Cancer virus interactions with host cells

Epstein Barr virus


Epstein–Barr virus is an almost ubiquitous human virus, which is transferred from person to person in saliva. Infection results in virus entry into both B-lymphocytes and epithelial cells. EBV promotes the proliferation of infected B-lymphocytes and readily generates immortalized cell lines when infection is undertaken in an in vitro culture system. The majority of these immortalized cells are recognized by the host immune system and destroyed but some enter the memory B-cell pool, down regulate EBV gene expression and persist in a latent state. Viral latency can be a long-term event and the association of EBV with an infected individual is considered to be for life. EBV is associated with the development of several types of cancer associated with lymphocytes or epithelial cells, principally Burkitt’s lymphoma, Hodgkin’s disease, and nasopharyngeal carcinoma. Primary infection with EBV can also result in infectious mononucleosis.


Prof  Sinclair's research group investigate the interactions between EBV and human cells. After infection of human cells the virus establishes viral latency and promotes cancer development. When the infected cells differentiate the virus becomes reactivated and it undergoes the viral lytic replication cycle - producing hundreds of copies of infectious virus.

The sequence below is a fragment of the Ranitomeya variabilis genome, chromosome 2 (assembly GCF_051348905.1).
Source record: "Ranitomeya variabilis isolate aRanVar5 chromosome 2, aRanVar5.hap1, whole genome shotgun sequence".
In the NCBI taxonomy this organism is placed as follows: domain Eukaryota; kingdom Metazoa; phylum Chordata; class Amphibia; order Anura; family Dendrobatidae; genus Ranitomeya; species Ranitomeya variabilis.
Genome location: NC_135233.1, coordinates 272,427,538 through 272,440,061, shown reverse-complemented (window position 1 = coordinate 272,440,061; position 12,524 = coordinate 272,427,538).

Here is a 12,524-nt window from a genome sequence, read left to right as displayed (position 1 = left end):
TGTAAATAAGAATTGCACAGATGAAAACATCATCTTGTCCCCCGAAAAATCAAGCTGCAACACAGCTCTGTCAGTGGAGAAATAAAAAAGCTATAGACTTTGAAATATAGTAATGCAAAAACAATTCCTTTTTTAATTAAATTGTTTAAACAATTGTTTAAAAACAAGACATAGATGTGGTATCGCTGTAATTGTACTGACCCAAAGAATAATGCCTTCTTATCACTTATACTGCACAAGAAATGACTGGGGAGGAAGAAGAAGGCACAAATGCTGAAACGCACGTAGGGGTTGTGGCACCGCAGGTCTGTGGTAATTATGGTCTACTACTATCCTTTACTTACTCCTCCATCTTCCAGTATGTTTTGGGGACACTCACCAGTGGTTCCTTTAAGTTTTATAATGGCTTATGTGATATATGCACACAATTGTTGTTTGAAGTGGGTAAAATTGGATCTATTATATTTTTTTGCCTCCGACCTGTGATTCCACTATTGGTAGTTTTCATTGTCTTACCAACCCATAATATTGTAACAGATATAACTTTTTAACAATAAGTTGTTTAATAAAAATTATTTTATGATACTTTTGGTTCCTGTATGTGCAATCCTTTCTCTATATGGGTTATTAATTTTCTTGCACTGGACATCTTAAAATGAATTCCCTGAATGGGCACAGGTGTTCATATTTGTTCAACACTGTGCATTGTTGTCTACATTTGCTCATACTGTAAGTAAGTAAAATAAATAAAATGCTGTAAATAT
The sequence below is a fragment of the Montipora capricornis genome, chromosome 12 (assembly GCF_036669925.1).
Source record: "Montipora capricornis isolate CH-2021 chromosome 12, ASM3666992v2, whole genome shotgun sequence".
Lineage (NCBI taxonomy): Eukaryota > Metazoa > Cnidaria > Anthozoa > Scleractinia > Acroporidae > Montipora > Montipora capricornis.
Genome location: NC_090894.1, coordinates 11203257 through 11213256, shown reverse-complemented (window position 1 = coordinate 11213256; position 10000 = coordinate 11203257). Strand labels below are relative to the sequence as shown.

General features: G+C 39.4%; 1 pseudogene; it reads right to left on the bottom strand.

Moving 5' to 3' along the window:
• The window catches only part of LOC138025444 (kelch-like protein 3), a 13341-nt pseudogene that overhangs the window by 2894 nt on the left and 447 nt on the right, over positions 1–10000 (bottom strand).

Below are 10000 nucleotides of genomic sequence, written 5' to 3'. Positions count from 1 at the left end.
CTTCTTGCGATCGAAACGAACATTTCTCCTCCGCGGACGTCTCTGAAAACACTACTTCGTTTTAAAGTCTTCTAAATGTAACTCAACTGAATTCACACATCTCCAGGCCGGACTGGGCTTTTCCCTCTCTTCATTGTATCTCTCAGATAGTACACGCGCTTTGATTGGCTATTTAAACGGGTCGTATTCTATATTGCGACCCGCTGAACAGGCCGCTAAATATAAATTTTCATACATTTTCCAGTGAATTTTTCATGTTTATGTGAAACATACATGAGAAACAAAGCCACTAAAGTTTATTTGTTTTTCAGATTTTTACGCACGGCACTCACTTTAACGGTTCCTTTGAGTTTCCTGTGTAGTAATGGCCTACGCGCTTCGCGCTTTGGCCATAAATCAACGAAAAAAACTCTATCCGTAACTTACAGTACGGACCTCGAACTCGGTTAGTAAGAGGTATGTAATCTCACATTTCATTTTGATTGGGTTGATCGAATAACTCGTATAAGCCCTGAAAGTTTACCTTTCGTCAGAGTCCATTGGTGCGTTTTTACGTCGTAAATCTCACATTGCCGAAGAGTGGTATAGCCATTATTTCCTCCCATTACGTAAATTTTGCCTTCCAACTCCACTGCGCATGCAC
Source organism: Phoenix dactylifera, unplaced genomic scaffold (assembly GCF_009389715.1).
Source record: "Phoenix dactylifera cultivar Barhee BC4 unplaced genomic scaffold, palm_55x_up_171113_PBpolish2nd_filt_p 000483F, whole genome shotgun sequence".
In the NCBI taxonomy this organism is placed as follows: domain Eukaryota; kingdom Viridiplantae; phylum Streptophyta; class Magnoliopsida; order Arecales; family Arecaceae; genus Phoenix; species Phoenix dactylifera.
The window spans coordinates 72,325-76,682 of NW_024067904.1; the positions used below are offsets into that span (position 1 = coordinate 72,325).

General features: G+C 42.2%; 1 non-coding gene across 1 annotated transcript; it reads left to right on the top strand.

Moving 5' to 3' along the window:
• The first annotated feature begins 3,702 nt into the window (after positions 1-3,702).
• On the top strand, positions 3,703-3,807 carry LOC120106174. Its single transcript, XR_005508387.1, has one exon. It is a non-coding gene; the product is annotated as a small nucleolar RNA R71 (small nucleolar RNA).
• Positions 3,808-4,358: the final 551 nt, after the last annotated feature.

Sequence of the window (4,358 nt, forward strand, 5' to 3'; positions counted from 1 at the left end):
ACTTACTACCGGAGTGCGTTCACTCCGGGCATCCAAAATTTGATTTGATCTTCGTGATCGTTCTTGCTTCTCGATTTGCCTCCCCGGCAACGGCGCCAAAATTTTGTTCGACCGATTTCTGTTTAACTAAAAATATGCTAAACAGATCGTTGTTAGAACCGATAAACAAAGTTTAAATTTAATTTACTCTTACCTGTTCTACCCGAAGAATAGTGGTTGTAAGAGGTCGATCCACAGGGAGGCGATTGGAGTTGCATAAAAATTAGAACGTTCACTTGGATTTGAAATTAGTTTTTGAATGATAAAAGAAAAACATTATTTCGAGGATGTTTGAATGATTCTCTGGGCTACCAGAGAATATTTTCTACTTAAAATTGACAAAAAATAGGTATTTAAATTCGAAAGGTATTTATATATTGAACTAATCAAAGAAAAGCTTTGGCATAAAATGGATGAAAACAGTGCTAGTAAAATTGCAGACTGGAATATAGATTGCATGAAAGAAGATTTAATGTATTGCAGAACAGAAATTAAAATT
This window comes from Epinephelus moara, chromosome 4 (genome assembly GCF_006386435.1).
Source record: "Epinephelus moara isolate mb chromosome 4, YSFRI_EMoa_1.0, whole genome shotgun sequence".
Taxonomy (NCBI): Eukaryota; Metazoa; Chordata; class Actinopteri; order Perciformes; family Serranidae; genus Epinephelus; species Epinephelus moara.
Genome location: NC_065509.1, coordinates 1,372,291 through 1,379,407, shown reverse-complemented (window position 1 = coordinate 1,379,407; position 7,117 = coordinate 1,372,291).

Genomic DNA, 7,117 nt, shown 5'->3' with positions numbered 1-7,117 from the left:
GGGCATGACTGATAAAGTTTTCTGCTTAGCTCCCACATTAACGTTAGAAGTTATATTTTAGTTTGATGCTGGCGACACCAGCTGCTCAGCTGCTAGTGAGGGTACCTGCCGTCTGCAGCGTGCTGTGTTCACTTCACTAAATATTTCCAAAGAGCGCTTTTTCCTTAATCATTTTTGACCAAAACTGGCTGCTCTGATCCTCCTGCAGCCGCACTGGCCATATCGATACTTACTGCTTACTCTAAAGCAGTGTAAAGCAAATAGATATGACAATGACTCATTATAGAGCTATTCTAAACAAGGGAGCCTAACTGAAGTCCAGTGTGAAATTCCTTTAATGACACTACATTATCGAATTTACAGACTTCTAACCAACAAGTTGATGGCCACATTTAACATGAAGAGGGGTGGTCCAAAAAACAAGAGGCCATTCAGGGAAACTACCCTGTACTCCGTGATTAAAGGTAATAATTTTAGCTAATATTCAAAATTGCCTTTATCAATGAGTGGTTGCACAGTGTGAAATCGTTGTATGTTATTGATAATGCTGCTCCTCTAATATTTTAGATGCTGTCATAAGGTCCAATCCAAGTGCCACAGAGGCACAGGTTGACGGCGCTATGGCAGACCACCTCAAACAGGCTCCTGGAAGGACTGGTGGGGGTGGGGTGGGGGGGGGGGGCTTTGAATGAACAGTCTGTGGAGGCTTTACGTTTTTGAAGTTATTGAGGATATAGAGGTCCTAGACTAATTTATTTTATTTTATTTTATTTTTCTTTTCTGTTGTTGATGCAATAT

Our recent research focused on the ability of an EBV gene encoding a transcription factor Zta (BZLF1, ZEBRA, EB1, Z) to interact with DNA in a methylation-dependent manner and the chromatin structure of the EBV genome.


Our current challenge is to determine how EBV reprograms the expression of cell genes during EBV lytic replication cycle.


Recent and current members of the group 

Further details  of our research

Our public engagement activities 


The University of Sussex Gene Expression Research Group


Professor Alison J. Sinclair

Professor of Molecular Virology

Biochemistry and Biomedicine,

School of Life Sciences,

University of Sussex

Brighton, BN1 9QG


T +44 1273 678 194

go to Alison Sinclair's Biochemistry faculty profile